The University of Central Florida employs a Career Services and Experimental Learning Facility to aid students in their endeavors through their academic careers and after. Please visit the Career Services and Experimental Learning Facility website, www.career.ucf.edu, for more information on the services offered.

The College of Graduate Studies sponsors a Graduate Research Forum which features poster displays and oral presentations representing UCF’s diverse colleges and disciplines. The Research Forum is an opportunity for students to showcase their research and creative projects and to receive valuable feedback from faculty judges. For more information on the Graduate Research Forum please visit here.

Pathways to Success Workshops

Coordinated by the College of Graduate Studies, the Pathways to Success program offers free development opportunities for graduate students including workshops in Academic Integrity, Graduate Grantsmanship, Graduate Teaching, Personal Development, Professional Development, and Research. For more information and how to register, please visit www.students.graduate.ucf.edu/pathways/

Internships

For information concerning internships, please visit the IEMS website, or make an appointment to speak with the Associate Chair directly.

Awards and Special Recognition

UCF sponsors awards for excellence in graduate student teaching and for excellence in thesis and dissertation research. University-level award winners will receive $1,500 cash awards. For more information regarding the application/nomination process please visite the Graduate Studies website.

Forms

Plagiarism

Plagiarism is the act of taking someone else’s work and presenting it as your own. Any ideas, data, text, media or materials taken from another source (either written or verbal) must be fully acknowledged.a) A student must not adopt or reproduce ideas, opinions, theories, formulas, graphics, or pictures of another person without acknowledgment.b) A student must give credit to the originality of others whenever:

  1. Directly quoting another person's actual words, whether oral or written;
  2. Using another person's ideas, opinions, or theories;
  3. Paraphrasing the words, ideas, opinions, or theories of others, whether oral or written;
  4. Borrowing facts, statistics, or illustrative material; or
  5. Offering materials assembled or collected by others in the form of projects or collections without acknowledgment.

When using the ideas, opinions, theories, formulas, graphics, or pictures of another, students must give credit to the original source at the location or place in the document where that source's material is found as well as provide bibliographic information at the end of the document. When students are verbally discussing the ideas, opinions, theories, formulas, graphics, or pictures of another, they must give credit to the original source at the time they speak about that source. In this manner, students must make clear (so there is no doubt) within their written or verbal materials, which parts are gained from other sources, and which are their own original ideas, theories, formulas, graphics, and pictures.The Office of Student Conduct has a set of criteria that determines if students are in violation of plagiarism. This set of criteria may be set to a higher standard in graduate programs. Therefore, a student may not be found in violation of plagiarism by the Office of Student Conduct, but a professor or program requiring higher standards of attribution and citation may find a student in violation of plagiarism and administer program level sanctions. The standard in doctoral programs should be the highest as students earning these degrees are expected to be experts in their fields and producing independent work that contributes knowledge to their discipline.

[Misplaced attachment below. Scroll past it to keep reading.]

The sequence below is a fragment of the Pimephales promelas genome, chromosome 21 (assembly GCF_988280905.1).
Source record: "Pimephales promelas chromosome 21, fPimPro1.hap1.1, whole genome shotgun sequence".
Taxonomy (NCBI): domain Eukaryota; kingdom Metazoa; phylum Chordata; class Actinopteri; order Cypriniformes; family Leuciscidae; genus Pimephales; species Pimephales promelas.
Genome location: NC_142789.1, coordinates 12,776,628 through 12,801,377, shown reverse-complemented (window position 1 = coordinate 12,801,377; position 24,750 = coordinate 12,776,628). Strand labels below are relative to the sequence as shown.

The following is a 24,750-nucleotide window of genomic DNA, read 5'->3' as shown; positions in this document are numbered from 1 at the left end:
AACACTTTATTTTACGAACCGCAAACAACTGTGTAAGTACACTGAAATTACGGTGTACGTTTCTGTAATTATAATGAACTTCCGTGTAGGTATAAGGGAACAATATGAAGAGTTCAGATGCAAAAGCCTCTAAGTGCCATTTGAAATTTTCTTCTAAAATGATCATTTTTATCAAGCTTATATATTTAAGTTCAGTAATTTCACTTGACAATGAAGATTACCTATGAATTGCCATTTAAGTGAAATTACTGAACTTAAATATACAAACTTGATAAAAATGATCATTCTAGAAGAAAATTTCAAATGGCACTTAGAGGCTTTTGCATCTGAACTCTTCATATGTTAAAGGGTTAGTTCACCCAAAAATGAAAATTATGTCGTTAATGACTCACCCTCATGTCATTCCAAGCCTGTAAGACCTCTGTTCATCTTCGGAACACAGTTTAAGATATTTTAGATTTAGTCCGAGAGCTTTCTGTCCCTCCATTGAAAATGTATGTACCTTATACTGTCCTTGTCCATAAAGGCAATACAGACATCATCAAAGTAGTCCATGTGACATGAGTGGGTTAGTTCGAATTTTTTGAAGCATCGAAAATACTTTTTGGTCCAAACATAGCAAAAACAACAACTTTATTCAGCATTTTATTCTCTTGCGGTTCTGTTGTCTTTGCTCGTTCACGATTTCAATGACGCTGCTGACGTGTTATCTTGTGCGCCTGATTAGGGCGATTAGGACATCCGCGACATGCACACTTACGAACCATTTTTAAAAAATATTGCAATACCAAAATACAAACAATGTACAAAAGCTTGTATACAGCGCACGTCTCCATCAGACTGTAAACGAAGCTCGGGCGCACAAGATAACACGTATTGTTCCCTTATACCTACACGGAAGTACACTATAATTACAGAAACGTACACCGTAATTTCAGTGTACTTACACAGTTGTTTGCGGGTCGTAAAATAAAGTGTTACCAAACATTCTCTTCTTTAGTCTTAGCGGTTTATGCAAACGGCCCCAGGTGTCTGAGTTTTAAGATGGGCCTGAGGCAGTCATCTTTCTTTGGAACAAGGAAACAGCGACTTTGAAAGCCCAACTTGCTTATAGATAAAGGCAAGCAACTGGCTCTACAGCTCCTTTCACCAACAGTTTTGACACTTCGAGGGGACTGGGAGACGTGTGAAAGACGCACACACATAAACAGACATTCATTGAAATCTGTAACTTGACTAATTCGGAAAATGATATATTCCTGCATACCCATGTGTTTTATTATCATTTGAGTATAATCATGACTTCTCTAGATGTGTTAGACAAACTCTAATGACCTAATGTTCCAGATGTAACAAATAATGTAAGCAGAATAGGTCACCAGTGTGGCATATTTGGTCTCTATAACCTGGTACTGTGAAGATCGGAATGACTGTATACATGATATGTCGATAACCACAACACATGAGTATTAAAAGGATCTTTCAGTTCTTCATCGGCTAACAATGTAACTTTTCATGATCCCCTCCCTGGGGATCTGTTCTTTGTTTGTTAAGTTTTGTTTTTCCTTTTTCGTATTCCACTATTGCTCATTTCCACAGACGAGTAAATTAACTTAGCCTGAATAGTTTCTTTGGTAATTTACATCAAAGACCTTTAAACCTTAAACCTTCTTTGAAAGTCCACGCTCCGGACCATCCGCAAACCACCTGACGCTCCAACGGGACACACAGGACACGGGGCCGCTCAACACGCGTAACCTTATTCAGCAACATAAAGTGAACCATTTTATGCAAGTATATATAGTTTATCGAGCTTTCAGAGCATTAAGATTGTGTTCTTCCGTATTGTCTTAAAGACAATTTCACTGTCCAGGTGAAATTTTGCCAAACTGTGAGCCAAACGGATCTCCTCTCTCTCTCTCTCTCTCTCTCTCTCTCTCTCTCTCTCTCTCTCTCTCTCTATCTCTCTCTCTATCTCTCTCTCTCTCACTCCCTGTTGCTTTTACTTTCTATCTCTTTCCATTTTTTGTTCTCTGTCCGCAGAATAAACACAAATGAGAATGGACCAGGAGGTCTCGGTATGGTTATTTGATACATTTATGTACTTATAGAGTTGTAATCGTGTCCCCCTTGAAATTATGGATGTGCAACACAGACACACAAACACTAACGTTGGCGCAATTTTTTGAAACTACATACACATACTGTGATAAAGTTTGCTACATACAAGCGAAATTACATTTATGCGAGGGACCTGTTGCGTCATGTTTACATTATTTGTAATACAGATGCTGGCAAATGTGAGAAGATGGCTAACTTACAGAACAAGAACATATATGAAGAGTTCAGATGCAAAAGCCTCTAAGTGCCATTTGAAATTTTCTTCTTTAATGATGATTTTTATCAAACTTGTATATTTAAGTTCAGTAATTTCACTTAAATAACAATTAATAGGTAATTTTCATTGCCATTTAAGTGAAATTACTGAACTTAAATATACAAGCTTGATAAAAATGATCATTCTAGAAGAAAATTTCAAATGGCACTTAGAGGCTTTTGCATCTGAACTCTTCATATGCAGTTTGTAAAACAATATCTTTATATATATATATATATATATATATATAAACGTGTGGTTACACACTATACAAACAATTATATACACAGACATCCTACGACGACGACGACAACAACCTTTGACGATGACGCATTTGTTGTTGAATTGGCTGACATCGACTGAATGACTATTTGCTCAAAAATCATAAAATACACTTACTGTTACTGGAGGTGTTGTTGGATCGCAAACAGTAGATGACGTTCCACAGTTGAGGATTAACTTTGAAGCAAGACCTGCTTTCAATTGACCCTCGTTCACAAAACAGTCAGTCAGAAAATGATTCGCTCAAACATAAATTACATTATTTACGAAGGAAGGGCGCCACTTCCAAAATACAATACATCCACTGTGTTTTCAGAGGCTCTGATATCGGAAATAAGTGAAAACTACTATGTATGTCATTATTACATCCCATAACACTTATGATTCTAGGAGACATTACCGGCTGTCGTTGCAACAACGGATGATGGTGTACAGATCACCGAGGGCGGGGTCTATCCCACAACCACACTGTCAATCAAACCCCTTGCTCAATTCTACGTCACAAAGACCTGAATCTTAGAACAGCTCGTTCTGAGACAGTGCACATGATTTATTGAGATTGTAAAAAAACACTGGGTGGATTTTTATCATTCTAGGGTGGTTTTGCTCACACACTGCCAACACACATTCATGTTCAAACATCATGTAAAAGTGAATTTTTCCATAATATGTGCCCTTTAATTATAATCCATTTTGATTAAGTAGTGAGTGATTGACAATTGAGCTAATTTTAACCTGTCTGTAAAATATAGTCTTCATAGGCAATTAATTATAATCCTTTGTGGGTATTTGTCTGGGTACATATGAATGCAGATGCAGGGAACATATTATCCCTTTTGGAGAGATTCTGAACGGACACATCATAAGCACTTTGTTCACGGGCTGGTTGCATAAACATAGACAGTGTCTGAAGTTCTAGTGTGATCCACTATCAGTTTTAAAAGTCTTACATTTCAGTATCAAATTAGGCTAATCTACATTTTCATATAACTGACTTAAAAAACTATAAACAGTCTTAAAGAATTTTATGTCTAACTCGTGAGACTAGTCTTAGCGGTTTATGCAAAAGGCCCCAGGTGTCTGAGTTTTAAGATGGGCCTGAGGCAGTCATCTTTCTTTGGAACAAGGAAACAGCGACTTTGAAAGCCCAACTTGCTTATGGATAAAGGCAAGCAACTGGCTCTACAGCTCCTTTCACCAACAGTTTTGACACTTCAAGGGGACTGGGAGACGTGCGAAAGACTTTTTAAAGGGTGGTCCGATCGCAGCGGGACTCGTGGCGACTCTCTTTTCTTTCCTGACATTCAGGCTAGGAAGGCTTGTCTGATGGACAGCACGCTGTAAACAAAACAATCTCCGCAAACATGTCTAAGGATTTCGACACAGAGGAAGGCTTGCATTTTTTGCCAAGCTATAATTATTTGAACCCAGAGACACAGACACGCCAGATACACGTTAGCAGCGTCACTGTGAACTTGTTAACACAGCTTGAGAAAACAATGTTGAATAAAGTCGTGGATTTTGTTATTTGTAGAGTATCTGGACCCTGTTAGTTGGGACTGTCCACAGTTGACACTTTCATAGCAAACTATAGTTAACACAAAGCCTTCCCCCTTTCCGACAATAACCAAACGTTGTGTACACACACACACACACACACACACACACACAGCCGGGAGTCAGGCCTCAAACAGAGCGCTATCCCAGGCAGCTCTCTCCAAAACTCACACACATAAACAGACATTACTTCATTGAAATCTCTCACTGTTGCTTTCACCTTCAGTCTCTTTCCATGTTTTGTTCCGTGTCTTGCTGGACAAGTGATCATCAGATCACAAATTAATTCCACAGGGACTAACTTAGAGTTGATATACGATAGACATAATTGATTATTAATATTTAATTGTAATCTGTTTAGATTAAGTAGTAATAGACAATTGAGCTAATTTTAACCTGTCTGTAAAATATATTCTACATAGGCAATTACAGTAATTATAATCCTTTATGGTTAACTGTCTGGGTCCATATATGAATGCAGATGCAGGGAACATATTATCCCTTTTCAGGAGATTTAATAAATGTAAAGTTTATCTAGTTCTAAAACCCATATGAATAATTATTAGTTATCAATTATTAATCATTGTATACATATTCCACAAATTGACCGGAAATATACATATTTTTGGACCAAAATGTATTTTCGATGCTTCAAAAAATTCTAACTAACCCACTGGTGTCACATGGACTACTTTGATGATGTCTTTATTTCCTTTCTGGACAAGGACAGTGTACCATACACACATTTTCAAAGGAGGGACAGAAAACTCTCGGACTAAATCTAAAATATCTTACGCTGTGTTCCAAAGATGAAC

Example of Material that has been appropriately cited:

Paraphrased Material

Source: Osborne, Richard, ed. How to Grow Annuals. 2nd ed. Menlo Park: Lane, 1974. Print. Page 24: As a recent authority has pointed out, for a dependable long-blooming swatch of soft blue in your garden, ageratum is a fine choice. From early summer until frost, ageratum is continuously covered with clustered heads of fine, silky, fringed flowers in dusty shades of lavender-blue, lavender-pink or white. The popular dwarf varieties grow in mounds six to twelve inches high and twelve inches across; they make fine container plants. Larger types grow up to three feet tall. Ageratum makes an excellent edging.

Use and Adaptation of the Material:

You can depend on ageratum if you want some soft blue in your garden. It blooms through the summer and the flowers, soft, small, and fringed, come in various shades of lavender. The small varieties which grow in mounds are very popular, especially when planted in containers. There are also larger varieties. Ageratum is good as a border plant (Osborne 24).

Explanation:

The writer has done a good job of paraphrasing what could be considered common knowledge (available in a number of sources), but because the structure and progression of detail is someone else’s, the writer has acknowledged the source. This the writer can do at the end of the paragraph since he or she has not used the author’s words.

The above example was provided by Northwestern University.

Northwestern University, Sept. 2016. “Academic Integrity: A Basic Guide.” Accessed 20 September 2017.

For more information about Academic Honesty, Click here.